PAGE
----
Is continuous proximal adductor canal analgesia with a periarticular injection comparable to continuous epidural analgesia for postoperative pain after Total Knee Arthroplasty? A retrospective study


Background. The classic adductor canal block (ACB) is a regional technique that aims to introduce local anesthetic to the saphenous nerve as it traverses the adductor canal. It offers the benefit of preserved quadriceps strength, and is ideal for rehabilitation. Proximal ACB (PACB) allows the operator to place the block away from the surgical site, permitting preoperative placement. Our primary outcome was total opioid consumption; secondary outcomes included the highest numerical rating scale scores and total gait distance at the indicated time intervals.

Questions/purposes. We asked: 1) Does a Continuous Proximal ACB block with Periarticular knee injection (PACB) provide better analgesia than a Continuous Epidural (CSE)?; 2) Do PACB catheter patients do better with physical therapy compared to CSE patients?; 3) Are PACB patients discharged earlier than CSE patients?

Methods. With IRB approval we performed a retrospective chart review of patients who had underwent primary total knee arthroplasty between October 2015 and September 2016. The selected patients (n = 151) were divided into two groups: CSE group, 72 patients who received a continuous epidural catheter and the PACB group, 79 patients who received at PACB with Periarticular injection. The CSE group received a single-segment combined spinal epidural (CSE) in the operating room. The epidural catheter infusion was started with 0.1% ropivacaine at 8 mL/hour to 14 mL/hour during the post-operative period. The PACB group received a proximal adductor canal catheter with 20 ml of 0.5 % ropivacaine and maintained with ropivacaine 0.2% at 8 ml to 14 ml post operatively. Total opioid consumption, highest numeric rating scores and total gait distance travelled were recorded upon discharge from the PACU and completion of postoperative day (POD) 0, 1, and 2.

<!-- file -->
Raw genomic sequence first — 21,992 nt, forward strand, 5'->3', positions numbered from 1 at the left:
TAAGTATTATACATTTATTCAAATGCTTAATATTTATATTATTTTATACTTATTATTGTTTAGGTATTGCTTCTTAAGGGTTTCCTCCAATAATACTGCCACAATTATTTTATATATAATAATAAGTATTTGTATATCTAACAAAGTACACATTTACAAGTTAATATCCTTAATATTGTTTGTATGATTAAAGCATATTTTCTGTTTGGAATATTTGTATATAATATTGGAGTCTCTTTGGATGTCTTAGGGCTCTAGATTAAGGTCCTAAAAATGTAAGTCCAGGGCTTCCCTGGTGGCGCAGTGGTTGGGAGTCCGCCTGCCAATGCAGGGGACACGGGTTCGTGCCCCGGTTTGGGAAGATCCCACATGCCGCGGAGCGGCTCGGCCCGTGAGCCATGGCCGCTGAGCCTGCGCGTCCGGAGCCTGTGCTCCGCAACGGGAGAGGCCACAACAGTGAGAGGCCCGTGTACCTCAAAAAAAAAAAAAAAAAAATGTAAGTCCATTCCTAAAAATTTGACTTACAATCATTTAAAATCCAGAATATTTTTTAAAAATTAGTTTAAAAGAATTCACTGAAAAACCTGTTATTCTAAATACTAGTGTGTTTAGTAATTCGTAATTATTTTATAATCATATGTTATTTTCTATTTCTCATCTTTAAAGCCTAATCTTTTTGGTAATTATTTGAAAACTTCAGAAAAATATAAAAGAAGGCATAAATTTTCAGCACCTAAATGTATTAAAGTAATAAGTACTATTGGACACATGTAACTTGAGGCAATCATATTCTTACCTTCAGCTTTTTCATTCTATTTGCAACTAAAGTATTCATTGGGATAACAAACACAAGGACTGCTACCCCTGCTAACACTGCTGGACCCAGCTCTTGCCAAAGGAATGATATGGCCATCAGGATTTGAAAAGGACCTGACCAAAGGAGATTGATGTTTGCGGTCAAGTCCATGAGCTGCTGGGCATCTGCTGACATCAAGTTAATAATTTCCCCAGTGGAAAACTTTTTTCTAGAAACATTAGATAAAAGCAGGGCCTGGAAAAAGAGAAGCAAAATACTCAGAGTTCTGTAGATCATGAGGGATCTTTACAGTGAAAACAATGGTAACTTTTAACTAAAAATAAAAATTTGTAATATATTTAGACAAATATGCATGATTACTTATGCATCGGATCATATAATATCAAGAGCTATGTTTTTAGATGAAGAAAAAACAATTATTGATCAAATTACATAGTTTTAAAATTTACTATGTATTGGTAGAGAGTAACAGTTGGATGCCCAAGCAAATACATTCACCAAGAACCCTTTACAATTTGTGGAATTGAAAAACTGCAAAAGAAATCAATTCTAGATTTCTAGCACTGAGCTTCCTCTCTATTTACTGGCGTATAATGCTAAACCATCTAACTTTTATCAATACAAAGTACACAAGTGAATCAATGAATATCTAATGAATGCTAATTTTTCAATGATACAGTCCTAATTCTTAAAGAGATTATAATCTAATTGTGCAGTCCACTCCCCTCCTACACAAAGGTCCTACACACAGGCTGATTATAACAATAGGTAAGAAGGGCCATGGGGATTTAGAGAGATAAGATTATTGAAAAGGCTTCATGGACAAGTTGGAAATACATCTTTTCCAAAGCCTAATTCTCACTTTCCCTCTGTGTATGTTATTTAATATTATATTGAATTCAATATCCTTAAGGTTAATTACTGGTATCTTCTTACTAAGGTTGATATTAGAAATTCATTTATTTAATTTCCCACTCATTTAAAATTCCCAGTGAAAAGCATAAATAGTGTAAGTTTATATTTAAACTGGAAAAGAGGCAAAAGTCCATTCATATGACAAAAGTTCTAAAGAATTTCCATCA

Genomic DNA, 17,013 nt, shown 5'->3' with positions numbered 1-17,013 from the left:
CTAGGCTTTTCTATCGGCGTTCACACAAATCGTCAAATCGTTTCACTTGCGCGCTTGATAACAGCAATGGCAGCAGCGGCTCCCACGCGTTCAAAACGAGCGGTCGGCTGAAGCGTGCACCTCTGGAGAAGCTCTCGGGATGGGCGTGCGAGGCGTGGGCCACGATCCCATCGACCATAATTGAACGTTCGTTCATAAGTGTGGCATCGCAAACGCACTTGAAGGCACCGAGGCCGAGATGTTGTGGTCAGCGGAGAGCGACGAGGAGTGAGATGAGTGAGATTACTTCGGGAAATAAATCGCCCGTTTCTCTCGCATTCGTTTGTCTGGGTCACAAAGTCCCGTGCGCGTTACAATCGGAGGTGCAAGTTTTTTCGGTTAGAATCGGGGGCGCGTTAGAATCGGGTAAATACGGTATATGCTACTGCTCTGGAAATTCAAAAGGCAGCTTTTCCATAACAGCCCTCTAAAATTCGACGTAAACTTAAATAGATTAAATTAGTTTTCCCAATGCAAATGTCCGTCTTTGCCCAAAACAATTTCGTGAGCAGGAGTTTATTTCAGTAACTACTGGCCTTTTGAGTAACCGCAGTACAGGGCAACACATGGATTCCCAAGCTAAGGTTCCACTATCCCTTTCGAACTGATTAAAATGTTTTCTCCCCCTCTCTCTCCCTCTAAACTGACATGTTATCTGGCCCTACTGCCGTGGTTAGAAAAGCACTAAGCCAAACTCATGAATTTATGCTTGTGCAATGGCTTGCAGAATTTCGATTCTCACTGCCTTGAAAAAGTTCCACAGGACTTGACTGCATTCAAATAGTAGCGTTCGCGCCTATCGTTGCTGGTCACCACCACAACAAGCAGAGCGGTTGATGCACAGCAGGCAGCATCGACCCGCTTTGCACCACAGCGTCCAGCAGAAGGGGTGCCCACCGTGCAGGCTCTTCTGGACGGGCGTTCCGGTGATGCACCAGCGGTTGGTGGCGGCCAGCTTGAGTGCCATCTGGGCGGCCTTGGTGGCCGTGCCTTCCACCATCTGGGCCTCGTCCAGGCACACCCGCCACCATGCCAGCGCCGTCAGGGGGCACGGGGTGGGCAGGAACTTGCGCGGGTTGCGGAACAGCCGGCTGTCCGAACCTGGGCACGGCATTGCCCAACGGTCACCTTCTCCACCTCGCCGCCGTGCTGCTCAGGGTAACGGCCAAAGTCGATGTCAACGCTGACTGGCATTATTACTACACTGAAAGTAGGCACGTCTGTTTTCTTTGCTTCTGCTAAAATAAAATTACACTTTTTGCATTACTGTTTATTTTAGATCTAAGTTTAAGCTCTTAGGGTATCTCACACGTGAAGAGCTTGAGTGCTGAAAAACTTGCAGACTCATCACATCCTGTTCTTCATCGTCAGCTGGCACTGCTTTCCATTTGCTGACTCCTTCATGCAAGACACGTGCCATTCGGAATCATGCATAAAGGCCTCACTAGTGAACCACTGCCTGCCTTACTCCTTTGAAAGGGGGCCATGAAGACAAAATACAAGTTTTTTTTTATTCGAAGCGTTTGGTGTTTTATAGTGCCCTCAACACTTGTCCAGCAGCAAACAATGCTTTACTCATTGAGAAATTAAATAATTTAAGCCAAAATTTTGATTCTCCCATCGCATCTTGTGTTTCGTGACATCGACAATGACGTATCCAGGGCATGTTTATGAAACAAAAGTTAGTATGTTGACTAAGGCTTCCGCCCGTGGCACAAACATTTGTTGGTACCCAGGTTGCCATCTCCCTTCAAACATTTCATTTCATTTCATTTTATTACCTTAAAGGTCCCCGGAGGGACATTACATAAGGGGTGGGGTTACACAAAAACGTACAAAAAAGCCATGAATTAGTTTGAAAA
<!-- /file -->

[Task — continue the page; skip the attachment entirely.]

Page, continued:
Results: We found that the median cumulative morphine consumption was significantly higher in the CSE group compared to the PACB group (194 (0-498) versus 126 (0-354) mg, p = 0.012), a difference that was most notable on POD 1 (84 (16-243) versus 60 (5-370) mg, p = 0.0001). Mean hospital length of stay was also shorter in the PACB group (2.6 ± 0.67 versus 3.0 ± 1.08 days, p = 0.01).

Conclusion: PACB group used significantly lower morphine consumption compared to the CSE group; they were better participants during physical therapy and achieved longer gait distances. The mean hospital length of stay was also shorter in the PACB group

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